WARNING – White butterflies about, look out!
In Autumn & Spring, it really doesn’t take much to get disheartened growing produce, especially when the white butterflies and moths sweep in and drop their eggs on your lush green brassica crop.
White Cabbage Butterfly is white with distinct black spots on the wings and is around 40mm across. The Cabbage Moth is more grayish, small and around 10mm across. The butterflies and moths lay their eggs on the underside of leaves. When the eggs hatch they are very small caterpillars and it takes a few days before you realise they are present. One day you might see small holes, a few days later the caterpillars have grown and are eating through your lush green produce rather fast.
The Destructive Caterpillars
The White Cabbage Butterfly caterpillars are a blue-green colour with a smooth texture, while the caterpillars with the greeny-brown markings come from the Cabbage Moth.
So which plants are going to be targeted? I’m sure you guessed Cabbage, but you will also find them devouring broccoli, brussels sprouts, Chinese cabbage, cauliflower, celery, beetroot, rocket, and watercress.
At first signs you need to stay vigilant, they will take your crop out if you let them.
- Check the underside of the leaves and remove them
- Companion planting: They dislike really strong herbs like dill, sage & coriander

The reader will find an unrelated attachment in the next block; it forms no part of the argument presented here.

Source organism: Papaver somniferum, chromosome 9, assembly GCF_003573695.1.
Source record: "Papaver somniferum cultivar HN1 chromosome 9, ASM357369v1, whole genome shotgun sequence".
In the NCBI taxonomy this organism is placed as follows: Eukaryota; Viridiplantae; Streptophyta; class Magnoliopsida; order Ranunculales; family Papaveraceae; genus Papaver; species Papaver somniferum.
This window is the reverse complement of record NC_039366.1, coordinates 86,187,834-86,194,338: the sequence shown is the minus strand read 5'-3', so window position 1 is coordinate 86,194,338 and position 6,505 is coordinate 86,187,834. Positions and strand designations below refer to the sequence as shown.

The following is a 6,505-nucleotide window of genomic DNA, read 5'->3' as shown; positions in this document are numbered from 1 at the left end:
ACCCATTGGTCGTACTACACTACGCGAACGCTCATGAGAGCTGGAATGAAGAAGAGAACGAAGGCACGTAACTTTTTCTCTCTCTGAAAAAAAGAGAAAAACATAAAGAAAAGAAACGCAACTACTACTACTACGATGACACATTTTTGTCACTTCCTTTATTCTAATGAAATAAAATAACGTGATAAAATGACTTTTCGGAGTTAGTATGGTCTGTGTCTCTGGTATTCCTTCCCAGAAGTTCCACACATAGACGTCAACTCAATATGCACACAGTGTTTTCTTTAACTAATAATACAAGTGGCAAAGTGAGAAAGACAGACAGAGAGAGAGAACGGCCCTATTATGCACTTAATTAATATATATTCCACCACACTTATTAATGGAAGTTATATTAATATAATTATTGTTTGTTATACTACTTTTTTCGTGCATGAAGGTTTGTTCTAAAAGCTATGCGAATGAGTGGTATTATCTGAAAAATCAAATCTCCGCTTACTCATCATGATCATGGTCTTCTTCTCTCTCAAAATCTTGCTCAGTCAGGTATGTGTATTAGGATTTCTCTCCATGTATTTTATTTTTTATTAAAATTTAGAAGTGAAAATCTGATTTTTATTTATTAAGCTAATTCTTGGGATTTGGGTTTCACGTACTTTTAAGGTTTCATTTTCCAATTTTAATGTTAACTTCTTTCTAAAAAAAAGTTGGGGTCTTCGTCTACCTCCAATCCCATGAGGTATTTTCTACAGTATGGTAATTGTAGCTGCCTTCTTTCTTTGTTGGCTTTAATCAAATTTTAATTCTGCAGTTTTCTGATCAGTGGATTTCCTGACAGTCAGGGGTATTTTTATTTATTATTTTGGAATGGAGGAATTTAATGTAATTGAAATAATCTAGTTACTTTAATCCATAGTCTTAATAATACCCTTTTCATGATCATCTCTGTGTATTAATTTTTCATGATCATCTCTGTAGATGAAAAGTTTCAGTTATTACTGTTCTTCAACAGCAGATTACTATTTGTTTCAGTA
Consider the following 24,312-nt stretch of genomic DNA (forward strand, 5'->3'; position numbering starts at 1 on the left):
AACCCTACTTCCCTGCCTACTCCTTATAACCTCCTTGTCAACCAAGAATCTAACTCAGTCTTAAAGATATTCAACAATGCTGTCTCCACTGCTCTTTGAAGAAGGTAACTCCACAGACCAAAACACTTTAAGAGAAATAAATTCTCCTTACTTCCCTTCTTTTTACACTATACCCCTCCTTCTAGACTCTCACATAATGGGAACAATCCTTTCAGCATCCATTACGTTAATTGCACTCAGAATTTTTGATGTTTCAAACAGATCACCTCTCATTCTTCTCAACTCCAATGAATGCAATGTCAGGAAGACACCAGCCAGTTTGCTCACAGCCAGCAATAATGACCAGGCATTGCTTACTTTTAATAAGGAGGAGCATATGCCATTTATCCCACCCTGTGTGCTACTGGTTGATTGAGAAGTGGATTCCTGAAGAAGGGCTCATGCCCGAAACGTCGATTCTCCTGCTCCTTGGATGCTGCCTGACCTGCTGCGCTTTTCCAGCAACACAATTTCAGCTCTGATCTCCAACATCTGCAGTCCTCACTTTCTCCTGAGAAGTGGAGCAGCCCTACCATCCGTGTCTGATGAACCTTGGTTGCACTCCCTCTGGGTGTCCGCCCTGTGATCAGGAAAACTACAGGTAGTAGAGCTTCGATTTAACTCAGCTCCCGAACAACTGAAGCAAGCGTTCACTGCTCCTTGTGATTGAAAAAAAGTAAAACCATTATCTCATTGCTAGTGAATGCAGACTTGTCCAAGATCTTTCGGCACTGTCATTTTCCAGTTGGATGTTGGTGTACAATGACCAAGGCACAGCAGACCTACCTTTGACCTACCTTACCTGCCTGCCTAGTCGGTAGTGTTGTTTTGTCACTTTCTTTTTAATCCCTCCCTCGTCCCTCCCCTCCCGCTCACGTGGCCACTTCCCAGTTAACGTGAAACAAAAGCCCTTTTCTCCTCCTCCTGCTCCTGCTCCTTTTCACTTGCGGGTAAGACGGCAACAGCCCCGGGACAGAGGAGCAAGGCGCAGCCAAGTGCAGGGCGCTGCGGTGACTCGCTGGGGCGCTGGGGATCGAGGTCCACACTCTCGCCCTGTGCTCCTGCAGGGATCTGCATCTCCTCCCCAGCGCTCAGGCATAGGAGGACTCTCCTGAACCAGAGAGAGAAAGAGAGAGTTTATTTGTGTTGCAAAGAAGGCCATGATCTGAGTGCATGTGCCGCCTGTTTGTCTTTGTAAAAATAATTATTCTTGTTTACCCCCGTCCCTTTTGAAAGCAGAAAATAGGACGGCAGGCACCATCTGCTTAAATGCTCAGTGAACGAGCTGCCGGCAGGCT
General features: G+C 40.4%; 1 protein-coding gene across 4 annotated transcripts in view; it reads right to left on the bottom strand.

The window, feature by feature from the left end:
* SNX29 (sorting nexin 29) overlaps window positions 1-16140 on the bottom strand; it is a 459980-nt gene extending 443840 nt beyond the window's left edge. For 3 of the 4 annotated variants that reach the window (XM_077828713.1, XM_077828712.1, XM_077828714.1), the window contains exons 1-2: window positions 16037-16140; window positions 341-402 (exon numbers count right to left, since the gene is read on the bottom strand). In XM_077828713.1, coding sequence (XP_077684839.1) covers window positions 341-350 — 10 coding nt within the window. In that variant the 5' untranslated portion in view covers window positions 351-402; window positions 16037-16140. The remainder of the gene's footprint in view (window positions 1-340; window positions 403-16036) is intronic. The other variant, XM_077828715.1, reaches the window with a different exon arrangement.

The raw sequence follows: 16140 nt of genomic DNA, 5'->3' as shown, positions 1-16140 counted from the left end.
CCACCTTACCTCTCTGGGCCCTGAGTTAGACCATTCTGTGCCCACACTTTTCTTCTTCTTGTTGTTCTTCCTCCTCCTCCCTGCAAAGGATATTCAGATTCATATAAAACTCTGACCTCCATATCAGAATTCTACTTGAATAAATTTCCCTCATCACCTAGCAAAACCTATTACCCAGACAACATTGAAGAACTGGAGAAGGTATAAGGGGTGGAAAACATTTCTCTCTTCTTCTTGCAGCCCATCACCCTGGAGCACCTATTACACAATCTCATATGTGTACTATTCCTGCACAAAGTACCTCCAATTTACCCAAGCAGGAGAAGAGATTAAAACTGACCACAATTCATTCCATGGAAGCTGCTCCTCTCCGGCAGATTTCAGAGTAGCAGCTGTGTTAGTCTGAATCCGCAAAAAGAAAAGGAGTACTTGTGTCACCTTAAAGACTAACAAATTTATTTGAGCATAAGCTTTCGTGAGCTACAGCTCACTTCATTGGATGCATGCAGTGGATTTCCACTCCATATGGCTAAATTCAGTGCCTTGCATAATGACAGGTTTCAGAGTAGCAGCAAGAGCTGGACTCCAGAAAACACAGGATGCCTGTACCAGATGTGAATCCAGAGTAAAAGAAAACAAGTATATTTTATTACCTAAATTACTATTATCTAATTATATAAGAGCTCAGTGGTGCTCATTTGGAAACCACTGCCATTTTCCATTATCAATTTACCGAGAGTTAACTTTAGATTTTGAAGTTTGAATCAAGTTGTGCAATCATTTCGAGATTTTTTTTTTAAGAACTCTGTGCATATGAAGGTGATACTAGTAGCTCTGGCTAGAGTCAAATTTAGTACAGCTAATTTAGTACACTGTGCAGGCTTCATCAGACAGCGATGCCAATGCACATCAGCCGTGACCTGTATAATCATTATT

- Predator bugs: Green mantis, paper wasps, lacewings and ladybirds
- They dislike insecticidal soaps (homemade)
- They are very territorial and don’t like other cabbage white butterflies or moths in their area
Over the years I’ve tried many different strategies, but by far the best strategy is defense. As soon as you notice the pretty butterflies fluttering around, head off to the hardware store a pick up a few essential items to defend your patch.
Marking Your Territory with Homemade Butterflies
What you’ll need:
1 x piece of cord flute signboard (about $5 from Bunnings)
1 x pack of thin nails
1 x long piece of dowel cut into various lengths
1 x black permanent marker & pen
1 x template
Step 1: Make the template and trace it onto your core flute board
Step 2: Cut out the shapes and add the spots
Step 3: Attach the shapes to the end of the stakes with a nail. Tip: Put the nail through the shape before you hammer it onto the stakes.
Step 4: Position around your leafy greens